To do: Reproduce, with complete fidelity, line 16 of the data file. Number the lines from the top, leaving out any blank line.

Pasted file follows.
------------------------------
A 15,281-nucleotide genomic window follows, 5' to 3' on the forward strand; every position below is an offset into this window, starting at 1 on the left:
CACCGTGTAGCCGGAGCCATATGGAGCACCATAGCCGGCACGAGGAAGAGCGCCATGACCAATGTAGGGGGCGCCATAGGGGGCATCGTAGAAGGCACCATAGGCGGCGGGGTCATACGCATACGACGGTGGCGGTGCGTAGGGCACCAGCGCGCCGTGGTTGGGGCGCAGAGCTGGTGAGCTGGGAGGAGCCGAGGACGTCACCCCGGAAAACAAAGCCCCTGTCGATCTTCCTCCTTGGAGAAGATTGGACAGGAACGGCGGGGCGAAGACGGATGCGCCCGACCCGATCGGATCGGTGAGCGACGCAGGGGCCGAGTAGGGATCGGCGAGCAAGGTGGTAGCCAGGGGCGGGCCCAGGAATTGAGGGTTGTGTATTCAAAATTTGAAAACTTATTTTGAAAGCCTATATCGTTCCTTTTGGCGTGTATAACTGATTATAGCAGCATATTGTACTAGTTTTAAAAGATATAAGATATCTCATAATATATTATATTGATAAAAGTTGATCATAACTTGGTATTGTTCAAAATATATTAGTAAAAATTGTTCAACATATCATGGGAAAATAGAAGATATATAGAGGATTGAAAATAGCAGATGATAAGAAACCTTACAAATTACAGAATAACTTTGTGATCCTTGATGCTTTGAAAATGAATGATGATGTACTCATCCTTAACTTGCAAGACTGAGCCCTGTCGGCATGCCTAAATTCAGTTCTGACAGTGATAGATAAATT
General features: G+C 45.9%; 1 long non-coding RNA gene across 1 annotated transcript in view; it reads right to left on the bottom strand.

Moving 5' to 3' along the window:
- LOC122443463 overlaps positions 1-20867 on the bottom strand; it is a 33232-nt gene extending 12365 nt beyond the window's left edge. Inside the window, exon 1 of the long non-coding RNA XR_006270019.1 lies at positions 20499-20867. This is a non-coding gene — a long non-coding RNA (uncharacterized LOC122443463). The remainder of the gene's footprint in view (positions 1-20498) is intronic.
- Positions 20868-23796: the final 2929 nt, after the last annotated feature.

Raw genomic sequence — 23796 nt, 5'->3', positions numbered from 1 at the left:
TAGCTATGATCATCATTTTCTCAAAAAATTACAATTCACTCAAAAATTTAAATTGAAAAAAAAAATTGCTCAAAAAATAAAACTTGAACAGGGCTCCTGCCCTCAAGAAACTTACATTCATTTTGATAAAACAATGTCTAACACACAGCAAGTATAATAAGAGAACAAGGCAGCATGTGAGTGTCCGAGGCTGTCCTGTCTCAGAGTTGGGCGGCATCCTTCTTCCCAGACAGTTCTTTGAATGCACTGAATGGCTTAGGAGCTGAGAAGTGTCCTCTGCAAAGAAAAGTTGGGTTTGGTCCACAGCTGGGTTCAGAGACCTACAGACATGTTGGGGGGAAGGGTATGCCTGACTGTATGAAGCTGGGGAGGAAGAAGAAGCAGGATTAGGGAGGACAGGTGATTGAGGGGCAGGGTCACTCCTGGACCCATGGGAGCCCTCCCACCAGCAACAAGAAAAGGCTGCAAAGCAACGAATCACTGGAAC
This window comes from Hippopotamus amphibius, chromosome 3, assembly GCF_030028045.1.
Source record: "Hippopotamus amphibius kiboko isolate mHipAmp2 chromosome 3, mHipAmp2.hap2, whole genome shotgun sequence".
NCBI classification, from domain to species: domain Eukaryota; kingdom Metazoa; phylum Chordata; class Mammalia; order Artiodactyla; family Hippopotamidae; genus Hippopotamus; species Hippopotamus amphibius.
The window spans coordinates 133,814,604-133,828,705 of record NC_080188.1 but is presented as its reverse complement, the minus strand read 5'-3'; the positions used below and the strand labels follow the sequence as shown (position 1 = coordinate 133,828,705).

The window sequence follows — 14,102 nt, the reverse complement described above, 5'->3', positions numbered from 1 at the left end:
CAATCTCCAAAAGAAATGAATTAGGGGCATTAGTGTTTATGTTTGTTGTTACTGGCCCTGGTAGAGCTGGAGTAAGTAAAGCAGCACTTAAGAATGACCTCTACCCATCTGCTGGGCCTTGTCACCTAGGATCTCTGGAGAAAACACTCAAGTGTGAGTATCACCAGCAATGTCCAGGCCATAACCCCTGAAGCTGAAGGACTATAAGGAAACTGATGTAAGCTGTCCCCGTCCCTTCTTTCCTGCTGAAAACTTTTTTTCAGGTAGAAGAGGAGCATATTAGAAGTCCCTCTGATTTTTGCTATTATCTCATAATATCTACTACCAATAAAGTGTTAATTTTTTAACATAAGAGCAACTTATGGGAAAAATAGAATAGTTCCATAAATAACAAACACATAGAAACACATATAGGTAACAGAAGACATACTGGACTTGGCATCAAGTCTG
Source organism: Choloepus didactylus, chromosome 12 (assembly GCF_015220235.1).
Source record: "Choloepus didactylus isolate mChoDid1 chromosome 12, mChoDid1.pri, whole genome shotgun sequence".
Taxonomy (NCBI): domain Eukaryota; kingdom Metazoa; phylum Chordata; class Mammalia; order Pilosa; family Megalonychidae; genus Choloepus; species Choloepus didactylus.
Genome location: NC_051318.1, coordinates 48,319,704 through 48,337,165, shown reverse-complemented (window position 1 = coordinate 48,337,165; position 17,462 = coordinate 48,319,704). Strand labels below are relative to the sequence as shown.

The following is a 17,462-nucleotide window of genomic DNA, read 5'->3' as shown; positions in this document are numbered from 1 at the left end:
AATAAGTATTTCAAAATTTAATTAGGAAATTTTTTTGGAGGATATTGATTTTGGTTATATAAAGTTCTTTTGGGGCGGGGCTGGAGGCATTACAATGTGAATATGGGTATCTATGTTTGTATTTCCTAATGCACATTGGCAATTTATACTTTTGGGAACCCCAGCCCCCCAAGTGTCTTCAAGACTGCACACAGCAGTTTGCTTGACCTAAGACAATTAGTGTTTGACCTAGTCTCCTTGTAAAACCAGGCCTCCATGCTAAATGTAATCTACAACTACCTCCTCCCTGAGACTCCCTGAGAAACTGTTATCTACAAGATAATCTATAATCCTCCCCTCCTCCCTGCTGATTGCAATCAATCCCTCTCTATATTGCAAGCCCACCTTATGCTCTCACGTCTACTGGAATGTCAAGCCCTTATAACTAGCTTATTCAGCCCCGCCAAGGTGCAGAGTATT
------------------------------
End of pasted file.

Source record: "Choloepus didactylus isolate mChoDid1 chromosome 12, mChoDid1.pri, whole genome shotgun sequence".